He cannot claim he was not warned. Johnson had already bled the Borgata and Caesars dry by that point. During his epic session at the Tropicana, he made $800,000 off a single hand that included two splits and a double at the end. Johnson has gone on to host lavish parties with Jon Bon Jovi and Pamela Anderson, while splashing out on rare vintage Champagne. Not bad for a former racetrack manager and state regulator. He is now effectively banned from playing at Caesars, while his hands are strictly limited elsewhere, but he should have enough cash to last a while after that $15 million haul between 2010 and 2011.
The term wonging refers to entering a blackjack game after the deck has assumed a positive count that is favourable to the player. The technique was pioneered by Stanford Wong, the iconic author of Professional Blackjack. His real name is John Ferguson, but he assumed the pen name as a nod to his time at Stanford University and his admiration for Asian card players. He admitted that his first-choice pseudonym was Nevada Smith, but that was already taken.
Wong began playing blackjack while teaching finance at San Francisco State University in 1964, and ramped it up while working towards a Ph.D. in finance at Stanford. He agreed to receive a salary of just $1 for his final term of teaching so that he could focus on gambling instead. He has gone on to author more than a dozen popular books on blackjack and had some exciting blackjack options, while his journal – Wong’s Current Blackjack News – gained a cult following. Wong is a member of the Blackjack Hall of Fame, along with such legends as Thorp, Johnson, Chang, Arnold Snyder, Ken Uston, Bill Benter, Peter Griffin, Tommy Hyland and Al Francesco.
Grosjean is the youngest ever inductee into the Blackjack Hall of Fame, which is testament to his flair for the game. He has written two famous books, Beyond Counting and Exhibit CAA: Beyond Counting, which went on to become bestsellers. They provide readers with a concise mathematical explanation of how to gain an advantage while playing table games. Grosjean has put his theories to practice on many occasions and enjoyed great success at the blackjack table.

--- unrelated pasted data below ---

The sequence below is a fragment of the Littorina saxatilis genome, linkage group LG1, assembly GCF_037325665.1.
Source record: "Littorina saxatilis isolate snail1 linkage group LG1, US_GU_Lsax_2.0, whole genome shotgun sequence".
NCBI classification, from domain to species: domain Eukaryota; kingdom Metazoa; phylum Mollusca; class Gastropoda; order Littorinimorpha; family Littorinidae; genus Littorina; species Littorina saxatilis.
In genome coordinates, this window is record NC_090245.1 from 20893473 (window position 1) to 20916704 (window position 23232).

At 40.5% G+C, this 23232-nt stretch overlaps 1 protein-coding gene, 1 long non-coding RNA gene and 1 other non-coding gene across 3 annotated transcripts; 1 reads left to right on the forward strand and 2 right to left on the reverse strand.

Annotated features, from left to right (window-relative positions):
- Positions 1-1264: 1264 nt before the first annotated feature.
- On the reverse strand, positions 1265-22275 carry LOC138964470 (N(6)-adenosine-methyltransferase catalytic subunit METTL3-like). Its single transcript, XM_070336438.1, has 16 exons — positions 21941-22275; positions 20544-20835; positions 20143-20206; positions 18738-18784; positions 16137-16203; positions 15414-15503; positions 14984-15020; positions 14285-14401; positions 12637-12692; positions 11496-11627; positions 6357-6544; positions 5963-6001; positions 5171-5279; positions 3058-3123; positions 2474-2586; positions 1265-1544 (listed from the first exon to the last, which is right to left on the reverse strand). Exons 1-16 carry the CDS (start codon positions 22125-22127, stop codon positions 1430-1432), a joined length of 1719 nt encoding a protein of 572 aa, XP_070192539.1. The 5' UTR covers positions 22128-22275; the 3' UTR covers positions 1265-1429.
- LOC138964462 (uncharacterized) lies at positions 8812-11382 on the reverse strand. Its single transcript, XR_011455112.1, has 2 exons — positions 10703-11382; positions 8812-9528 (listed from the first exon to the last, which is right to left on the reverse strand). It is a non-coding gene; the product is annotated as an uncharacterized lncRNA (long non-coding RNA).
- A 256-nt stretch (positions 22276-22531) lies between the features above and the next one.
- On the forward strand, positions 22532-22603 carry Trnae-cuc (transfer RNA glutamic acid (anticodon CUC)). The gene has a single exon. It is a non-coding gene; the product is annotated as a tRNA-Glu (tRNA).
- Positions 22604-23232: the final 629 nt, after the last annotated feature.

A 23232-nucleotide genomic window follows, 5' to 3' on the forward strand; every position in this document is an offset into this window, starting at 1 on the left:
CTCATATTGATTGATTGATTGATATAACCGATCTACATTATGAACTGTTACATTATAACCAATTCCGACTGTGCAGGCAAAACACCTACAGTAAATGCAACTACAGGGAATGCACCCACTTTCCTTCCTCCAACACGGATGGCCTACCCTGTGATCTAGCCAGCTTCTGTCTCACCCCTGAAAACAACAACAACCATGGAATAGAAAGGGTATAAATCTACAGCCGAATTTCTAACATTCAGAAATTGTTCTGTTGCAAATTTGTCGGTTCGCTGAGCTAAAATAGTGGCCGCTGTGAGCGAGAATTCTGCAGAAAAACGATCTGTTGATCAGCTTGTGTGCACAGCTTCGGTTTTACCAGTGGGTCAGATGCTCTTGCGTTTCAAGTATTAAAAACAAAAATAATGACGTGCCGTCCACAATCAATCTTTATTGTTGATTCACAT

He graduated from Harvard after studying applied mathematics and then went on to become a statistician, while also coding in half a dozen computer languages. Yet it is his skill at turning casino games to his advantage that has made him rich and famous. “I know more about these games than the casinos,” Grosjean said in a fascinating interview with Wired called Casino Killers. “It’s fun to figure out games and beat them. My major was applied math, and that is what I use.”
Grosjean is also renowned for causing the notorious Griffin Investigations to declare bankruptcy after successfully suing the firm for illegal detainment. The firm was set up by Beverley and Robert Griffin and maintained dossiers of card counters and professional gamblers that could hurt casinos’ profits using legal techniques. Half the major casinos in America once used their services, and the company’s private investigators ended the MIT team’s long winning streak. Grosjean and fellow gambler Michael Russo said they were detained, labelled as cheaters and arrested based on information supplied by Griffin Investigations, and they won the jury verdicts. Grosjean also won a $599,999 jury verdict against the Imperial Palace in 2005, so you take him on at your peril.